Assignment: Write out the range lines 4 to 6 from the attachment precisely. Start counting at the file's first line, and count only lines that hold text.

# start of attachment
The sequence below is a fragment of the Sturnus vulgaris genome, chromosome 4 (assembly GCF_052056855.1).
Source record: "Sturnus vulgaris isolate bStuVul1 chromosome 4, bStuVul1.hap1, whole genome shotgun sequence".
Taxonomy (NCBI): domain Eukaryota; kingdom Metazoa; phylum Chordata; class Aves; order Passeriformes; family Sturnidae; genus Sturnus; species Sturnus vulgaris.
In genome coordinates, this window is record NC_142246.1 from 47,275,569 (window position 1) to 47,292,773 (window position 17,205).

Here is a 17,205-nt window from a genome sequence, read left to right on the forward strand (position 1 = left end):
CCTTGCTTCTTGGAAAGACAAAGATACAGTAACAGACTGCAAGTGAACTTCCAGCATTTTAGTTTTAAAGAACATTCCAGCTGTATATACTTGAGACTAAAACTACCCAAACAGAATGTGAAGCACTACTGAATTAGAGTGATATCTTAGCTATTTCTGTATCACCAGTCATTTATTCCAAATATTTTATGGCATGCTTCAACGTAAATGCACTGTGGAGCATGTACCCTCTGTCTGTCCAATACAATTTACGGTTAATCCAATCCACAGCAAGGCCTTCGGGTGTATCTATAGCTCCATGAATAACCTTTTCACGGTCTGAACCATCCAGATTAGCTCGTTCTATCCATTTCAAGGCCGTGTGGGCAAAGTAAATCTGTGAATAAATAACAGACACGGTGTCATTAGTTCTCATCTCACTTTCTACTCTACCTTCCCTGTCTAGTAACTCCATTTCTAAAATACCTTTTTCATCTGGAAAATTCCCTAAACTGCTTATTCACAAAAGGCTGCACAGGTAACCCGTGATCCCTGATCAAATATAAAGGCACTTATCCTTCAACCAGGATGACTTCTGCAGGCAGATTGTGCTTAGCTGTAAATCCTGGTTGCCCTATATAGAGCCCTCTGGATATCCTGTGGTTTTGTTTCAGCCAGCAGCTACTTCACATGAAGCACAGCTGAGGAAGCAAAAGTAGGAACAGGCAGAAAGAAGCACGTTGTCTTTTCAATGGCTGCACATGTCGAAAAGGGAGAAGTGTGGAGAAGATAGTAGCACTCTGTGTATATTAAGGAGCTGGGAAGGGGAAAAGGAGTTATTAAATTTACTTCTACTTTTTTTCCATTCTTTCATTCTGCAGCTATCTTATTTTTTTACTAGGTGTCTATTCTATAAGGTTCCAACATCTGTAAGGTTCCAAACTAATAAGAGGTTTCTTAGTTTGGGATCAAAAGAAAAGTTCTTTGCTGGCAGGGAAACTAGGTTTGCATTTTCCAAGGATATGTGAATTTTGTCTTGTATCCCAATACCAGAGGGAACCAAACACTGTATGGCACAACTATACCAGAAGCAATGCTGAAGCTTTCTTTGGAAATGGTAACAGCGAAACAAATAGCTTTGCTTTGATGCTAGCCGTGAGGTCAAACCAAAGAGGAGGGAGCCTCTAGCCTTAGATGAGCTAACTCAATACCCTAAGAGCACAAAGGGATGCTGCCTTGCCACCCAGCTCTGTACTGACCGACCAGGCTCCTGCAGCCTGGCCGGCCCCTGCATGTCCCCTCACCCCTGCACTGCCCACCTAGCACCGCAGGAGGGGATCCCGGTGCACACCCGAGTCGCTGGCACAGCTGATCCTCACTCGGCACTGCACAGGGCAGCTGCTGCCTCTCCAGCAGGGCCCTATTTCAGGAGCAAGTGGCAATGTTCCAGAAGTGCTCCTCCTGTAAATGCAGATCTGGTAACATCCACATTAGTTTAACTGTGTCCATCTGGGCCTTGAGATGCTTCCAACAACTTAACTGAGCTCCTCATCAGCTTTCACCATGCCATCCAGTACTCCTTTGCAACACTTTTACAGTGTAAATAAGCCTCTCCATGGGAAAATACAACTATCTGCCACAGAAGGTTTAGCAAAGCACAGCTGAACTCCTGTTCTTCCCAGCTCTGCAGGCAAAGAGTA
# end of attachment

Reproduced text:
In genome coordinates, this window is record NC_142246.1 from 47,275,569 (window position 1) to 47,292,773 (window position 17,205).

Here is a 17,205-nt window from a genome sequence, read left to right on the forward strand (position 1 = left end):
CCTTGCTTCTTGGAAAGACAAAGATACAGTAACAGACTGCAAGTGAACTTCCAGCATTTTAGTTTTAAAGAACATTCCAGCTGTATATACTTGAGACTAAAACTACCCAAACAGAATGTGAAGCACTACTGAATTAGAGTGATATCTTAGCTATTTCTGTATCACCAGTCATTTATTCCAAATATTTTATGGCATGCTTCAACGTAAATGCACTGTGGAGCATGTACCCTCTGTCTGTCCAATACAATTTACGGTTAATCCAATCCACAGCAAGGCCTTCGGGTGTATCTATAGCTCCATGAATAACCTTTTCACGGTCTGAACCATCCAGATTAGCTCGTTCTATCCATTTCAAGGCCGTGTGGGCAAAGTAAATCTGTGAATAAATAACAGACACGGTGTCATTAGTTCTCATCTCACTTTCTACTCTACCTTCCCTGTCTAGTAACTCCATTTCTAAAATACCTTTTTCATCTGGAAAATTCCCTAAACTGCTTATTCACAAAAGGCTGCACAGGTAACCCGTGATCCCTGATCAAATATAAAGGCACTTATCCTTCAACCAGGATGACTTCTGCAGGCAGATTGTGCTTAGCTGTAAATCCTGGTTGCCCTATATAGAGCCCTCTGGATATCCTGTGGTTTTGTTTCAGCCAGCAGCTACTTCACATGAAGCACAGCTGAGGAAGCAAAAGTAGGAACAGGCAGAAAGAAGCACGTTGTCTTTTCAATGGCTGCACATGTCGAAAAGGGAGAAGTGTGGAGAAGATAGTAGCACTCTGTGTATATTAAGGAGCTGGGAAGGGGAAAAGGAGTTATTAAATTTACTTCTACTTTTTTTCCATTCTTTCATTCTGCAGCTATCTTATTTTTTTACTAGGTGTCTATTCTATAAGGTTCCAACATCTGTAAGGTTCCAAACTAATAAGAGGTTTCTTAGTTTGGGATCAAAAGAAAAGTTCTTTGCTGGCAGGGAAACTAGGTTTGCATTTTCCAAGGATATGTGAATTTTGTCTTGTATCCCAATACCAGAGGGAACCAAACACTGTATGGCACAACTATACCAGAAGCAATGCTGAAGCTTTCTTTGGAAATGGTAACAGCGAAACAAATAGCTTTGCTTTGATGCTAGCCGTGAGGTCAAACCAAAGAGGAGGGAGCCTCTAGCCTTAGATGAGCTAACTCAATACCCTAAGAGCACAAAGGGATGCTGCCTTGCCACCCAGCTCTGTACTGACCGACCAGGCTCCTGCAGCCTGGCCGGCCCCTGCATGTCCCCTCACCCCTGCACTGCCCACCTAGCACCGCAGGAGGGGATCCCGGTGCACACCCGAGTCGCTGGCACAGCTGATCCTCACTCGGCACTGCACAGGGCAGCTGCTGCCTCTCCAGCAGGGCCCTATTTCAGGAGCAAGTGGCAATGTTCCAGAAGTGCTCCTCCTGTAAATGCAGATCTGGTAACATCCACATTAGTTTAACTGTGTCCATCTGGGCCTTGAGATGCTTCCAACAACTTAACTGAGCTCCTCATCAGCTTTCACCATGCCATCCAGTACTCCTTTGCAACACTTTTACAGTGTAAATAAGCCTCTCCATGGGAAAATACAACTATCTGCCACAGAAGGTTTAGCAAAGCACAGCTGAACTCCTGTTCTTCCCAGCTCTGCAGGCAAAGAGTA